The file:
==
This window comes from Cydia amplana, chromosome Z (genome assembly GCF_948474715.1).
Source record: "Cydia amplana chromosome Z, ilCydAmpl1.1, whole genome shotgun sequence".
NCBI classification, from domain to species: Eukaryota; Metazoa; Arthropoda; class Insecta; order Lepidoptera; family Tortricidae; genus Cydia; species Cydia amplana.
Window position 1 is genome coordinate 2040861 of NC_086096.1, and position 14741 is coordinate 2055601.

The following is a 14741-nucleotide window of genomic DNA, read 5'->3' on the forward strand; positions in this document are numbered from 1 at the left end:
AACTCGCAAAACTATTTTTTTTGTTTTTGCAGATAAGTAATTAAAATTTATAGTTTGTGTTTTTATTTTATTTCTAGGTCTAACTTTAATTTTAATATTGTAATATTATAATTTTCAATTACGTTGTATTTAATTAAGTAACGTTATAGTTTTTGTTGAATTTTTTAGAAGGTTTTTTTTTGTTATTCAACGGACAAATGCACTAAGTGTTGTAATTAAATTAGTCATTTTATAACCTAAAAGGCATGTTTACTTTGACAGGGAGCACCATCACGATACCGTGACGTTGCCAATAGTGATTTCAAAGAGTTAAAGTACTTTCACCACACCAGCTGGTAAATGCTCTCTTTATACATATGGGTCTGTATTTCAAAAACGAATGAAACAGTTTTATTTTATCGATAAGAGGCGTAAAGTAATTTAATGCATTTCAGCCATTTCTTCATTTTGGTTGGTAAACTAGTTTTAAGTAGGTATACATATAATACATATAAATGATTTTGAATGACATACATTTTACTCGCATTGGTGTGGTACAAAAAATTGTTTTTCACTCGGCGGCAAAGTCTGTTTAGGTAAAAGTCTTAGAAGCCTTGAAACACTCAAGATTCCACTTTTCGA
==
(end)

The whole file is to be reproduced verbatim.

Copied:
This window comes from Cydia amplana, chromosome Z (genome assembly GCF_948474715.1).
Source record: "Cydia amplana chromosome Z, ilCydAmpl1.1, whole genome shotgun sequence".
NCBI classification, from domain to species: Eukaryota; Metazoa; Arthropoda; class Insecta; order Lepidoptera; family Tortricidae; genus Cydia; species Cydia amplana.
Window position 1 is genome coordinate 2040861 of NC_086096.1, and position 14741 is coordinate 2055601.

The following is a 14741-nucleotide window of genomic DNA, read 5'->3' on the forward strand; positions in this document are numbered from 1 at the left end:
AACTCGCAAAACTATTTTTTTTGTTTTTGCAGATAAGTAATTAAAATTTATAGTTTGTGTTTTTATTTTATTTCTAGGTCTAACTTTAATTTTAATATTGTAATATTATAATTTTCAATTACGTTGTATTTAATTAAGTAACGTTATAGTTTTTGTTGAATTTTTTAGAAGGTTTTTTTTTGTTATTCAACGGACAAATGCACTAAGTGTTGTAATTAAATTAGTCATTTTATAACCTAAAAGGCATGTTTACTTTGACAGGGAGCACCATCACGATACCGTGACGTTGCCAATAGTGATTTCAAAGAGTTAAAGTACTTTCACCACACCAGCTGGTAAATGCTCTCTTTATACATATGGGTCTGTATTTCAAAAACGAATGAAACAGTTTTATTTTATCGATAAGAGGCGTAAAGTAATTTAATGCATTTCAGCCATTTCTTCATTTTGGTTGGTAAACTAGTTTTAAGTAGGTATACATATAATACATATAAATGATTTTGAATGACATACATTTTACTCGCATTGGTGTGGTACAAAAAATTGTTTTTCACTCGGCGGCAAAGTCTGTTTAGGTAAAAGTCTTAGAAGCCTTGAAACACTCAAGATTCCACTTTTCGA